Kristen McKendry’s latest novel, “Beyond the White River,” is set in late 19th century Mustang, Wyo.
Seven years ago, Faith Frisbee left Mustang, running from a situation she didn’t know how to face. But her father’s death and a determination to confront her fear bring her back to claim the family farm. Even though she comes accompanied by eight young boys who were places in her care, the single men line up to help the attractive young woman work her farm. But when their romantic intentions are spurned, they all suddenly have better things to do on their own farms — that is until Joe Condie comes to town.
Joe’s first attempts to strike up a friendship with Faith are met with icy politeness. But he persists in offering his friendship and assistance. In spite of herself, Faith eventually acknowledges his sincerity and warms up to his courteous and persistent advances. However, before she consents to marriage, there is a secret she must share.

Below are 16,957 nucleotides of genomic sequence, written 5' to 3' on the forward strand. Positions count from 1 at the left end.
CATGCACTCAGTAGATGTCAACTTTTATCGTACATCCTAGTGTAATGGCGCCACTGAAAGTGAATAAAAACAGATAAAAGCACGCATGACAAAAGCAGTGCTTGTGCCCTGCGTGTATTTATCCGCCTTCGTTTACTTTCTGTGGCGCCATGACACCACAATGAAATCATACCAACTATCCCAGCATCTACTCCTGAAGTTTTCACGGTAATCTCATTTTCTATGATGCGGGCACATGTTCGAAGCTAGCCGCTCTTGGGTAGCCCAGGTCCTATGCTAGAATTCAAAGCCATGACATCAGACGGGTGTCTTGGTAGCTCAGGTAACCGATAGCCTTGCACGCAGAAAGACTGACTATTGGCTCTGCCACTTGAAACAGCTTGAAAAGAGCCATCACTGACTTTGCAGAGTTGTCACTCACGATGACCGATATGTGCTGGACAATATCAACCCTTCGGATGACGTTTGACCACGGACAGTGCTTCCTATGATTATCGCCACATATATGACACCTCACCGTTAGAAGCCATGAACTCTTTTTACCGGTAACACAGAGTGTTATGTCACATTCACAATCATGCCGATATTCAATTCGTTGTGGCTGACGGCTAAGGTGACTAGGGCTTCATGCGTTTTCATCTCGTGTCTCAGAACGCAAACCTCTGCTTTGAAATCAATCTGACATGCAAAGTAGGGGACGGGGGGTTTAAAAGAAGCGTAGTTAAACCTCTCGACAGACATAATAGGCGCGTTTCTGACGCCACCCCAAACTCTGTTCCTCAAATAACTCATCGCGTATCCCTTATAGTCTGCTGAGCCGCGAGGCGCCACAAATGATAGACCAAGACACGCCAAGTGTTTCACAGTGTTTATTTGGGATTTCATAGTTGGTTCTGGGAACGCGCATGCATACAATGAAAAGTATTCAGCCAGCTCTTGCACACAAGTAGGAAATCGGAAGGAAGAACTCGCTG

Although it is a fairly predictable romance with a murder mystery thrown in, the author tells a good story with likable characters that keeps the reader turning the pages. McKendry chose to tell the story from Joe’s perspective.
The main characters are portrayed as members of The Church of Jesus Christ of Latter-day Saints, and bits of Mormon doctrine are deftly woven into the story. Descriptions of Wyoming landscapes and weather, and the struggles of making a living from the land add a nice dimension.
Although there is a description of a man who is stabbed, and allusions to unmarried sex, there is no offensive language or graphic descriptions of immorality.
Rosemarie Howard lives in a 100-year-old house on Main Street, Springville. She enjoys creating multimedia projects. Her website is at dramaticdimensions.com.